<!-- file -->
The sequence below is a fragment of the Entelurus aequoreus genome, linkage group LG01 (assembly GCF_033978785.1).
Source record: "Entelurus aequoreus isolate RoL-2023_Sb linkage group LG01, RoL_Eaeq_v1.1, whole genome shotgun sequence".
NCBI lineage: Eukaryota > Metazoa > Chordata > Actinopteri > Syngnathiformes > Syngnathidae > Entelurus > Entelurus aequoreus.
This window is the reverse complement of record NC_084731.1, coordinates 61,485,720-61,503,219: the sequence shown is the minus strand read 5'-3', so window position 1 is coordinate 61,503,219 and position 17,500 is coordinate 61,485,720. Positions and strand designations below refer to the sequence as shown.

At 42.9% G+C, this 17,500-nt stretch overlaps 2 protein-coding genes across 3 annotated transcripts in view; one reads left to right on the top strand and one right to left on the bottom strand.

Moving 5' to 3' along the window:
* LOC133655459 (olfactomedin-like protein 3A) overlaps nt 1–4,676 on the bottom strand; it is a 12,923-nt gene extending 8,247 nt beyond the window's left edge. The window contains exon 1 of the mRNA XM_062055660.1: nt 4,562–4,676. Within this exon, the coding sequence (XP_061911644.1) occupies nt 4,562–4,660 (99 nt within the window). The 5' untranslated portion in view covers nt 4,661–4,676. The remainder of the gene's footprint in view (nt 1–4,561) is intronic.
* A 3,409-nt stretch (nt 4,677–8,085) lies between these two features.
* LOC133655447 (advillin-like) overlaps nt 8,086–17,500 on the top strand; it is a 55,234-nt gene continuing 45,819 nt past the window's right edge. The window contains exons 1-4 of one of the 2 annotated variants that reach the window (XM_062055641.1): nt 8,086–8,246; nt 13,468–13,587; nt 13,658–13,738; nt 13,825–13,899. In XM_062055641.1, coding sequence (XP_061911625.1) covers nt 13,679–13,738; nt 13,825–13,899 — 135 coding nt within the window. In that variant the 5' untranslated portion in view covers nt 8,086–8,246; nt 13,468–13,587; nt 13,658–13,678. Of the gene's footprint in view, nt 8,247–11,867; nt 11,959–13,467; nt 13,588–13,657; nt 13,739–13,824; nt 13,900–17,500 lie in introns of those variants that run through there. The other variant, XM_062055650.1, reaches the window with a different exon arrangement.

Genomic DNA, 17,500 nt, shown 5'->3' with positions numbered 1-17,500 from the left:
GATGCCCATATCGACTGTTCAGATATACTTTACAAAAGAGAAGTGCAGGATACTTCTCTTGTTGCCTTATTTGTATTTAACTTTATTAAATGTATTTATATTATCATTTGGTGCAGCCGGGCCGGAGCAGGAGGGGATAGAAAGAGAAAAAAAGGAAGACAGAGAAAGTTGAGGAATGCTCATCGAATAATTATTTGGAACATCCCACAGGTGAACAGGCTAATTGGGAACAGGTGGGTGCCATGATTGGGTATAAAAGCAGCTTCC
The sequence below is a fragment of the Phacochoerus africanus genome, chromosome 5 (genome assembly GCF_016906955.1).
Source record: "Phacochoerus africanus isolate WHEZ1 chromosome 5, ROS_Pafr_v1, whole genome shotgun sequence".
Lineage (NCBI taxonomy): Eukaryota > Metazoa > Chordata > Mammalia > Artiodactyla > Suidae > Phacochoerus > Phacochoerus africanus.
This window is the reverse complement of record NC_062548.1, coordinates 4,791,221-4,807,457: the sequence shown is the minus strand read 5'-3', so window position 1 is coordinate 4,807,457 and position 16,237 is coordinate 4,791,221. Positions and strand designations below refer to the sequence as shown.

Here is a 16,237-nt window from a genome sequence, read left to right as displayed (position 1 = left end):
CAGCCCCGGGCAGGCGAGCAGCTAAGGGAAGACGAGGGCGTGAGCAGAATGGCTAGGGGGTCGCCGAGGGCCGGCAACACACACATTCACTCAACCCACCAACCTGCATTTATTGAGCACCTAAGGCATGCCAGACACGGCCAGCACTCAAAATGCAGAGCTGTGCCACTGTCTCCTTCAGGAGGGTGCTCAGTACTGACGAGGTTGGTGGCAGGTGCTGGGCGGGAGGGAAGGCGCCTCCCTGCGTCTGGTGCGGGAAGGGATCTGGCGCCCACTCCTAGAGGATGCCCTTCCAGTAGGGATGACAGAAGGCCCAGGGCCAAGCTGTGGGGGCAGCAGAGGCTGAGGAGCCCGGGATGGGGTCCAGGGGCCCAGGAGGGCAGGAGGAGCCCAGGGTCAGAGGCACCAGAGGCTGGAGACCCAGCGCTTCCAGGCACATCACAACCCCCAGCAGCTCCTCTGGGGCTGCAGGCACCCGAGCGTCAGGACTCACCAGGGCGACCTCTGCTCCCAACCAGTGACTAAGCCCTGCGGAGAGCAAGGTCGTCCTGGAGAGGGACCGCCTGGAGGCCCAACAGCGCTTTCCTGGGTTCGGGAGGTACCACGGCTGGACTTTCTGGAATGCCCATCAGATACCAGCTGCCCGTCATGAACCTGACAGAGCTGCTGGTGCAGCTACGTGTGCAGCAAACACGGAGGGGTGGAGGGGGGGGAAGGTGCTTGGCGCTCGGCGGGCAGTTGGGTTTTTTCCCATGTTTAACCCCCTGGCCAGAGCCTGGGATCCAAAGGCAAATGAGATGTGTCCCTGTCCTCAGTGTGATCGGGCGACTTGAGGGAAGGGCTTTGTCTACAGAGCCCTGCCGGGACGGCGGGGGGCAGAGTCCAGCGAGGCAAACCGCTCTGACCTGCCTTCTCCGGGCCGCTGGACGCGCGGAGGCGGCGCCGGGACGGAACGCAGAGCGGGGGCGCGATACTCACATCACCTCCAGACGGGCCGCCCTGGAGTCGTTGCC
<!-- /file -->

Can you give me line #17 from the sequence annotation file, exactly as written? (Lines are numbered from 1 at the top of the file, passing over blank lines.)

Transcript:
CAGCCCCGGGCAGGCGAGCAGCTAAGGGAAGACGAGGGCGTGAGCAGAATGGCTAGGGGGTCGCCGAGGGCCGGCAACACACACATTCACTCAACCCACCAACCTGCATTTATTGAGCACCTAAGGCATGCCAGACACGGCCAGCACTCAAAATGCAGAGCTGTGCCACTGTCTCCTTCAGGAGGGTGCTCAGTACTGACGAGGTTGGTGGCAGGTGCTGGGCGGGAGGGAAGGCGCCTCCCTGCGTCTGGTGCGGGAAGGGATCTGGCGCCCACTCCTAGAGGATGCCCTTCCAGTAGGGATGACAGAAGGCCCAGGGCCAAGCTGTGGGGGCAGCAGAGGCTGAGGAGCCCGGGATGGGGTCCAGGGGCCCAGGAGGGCAGGAGGAGCCCAGGGTCAGAGGCACCAGAGGCTGGAGACCCAGCGCTTCCAGGCACATCACAACCCCCAGCAGCTCCTCTGGGGCTGCAGGCACCCGAGCGTCAGGACTCACCAGGGCGACCTCTGCTCCCAACCAGTGACTAAGCCCTGCGGAGAGCAAGGTCGTCCTGGAGAGGGACCGCCTGGAGGCCCAACAGCGCTTTCCTGGGTTCGGGAGGTACCACGGCTGGACTTTCTGGAATGCCCATCAGATACCAGCTGCCCGTCATGAACCTGACAGAGCTGCTGGTGCAGCTACGTGTGCAGCAAACACGGAGGGGTGGAGGGGGGGGAAGGTGCTTGGCGCTCGGCGGGCAGTTGGGTTTTTTCCCATGTTTAACCCCCTGGCCAGAGCCTGGGATCCAAAGGCAAATGAGATGTGTCCCTGTCCTCAGTGTGATCGGGCGACTTGAGGGAAGGGCTTTGTCTACAGAGCCCTGCCGGGACGGCGGGGGGCAGAGTCCAGCGAGGCAAACCGCTCTGACCTGCCTTCTCCGGGCCGCTGGACGCGCGGAGGCGGCGCCGGGACGGAACGCAGAGCGGGGGCGCGATACTCACATCACCTCCAGACGGGCCGCCCTGGAGTCGTTGCC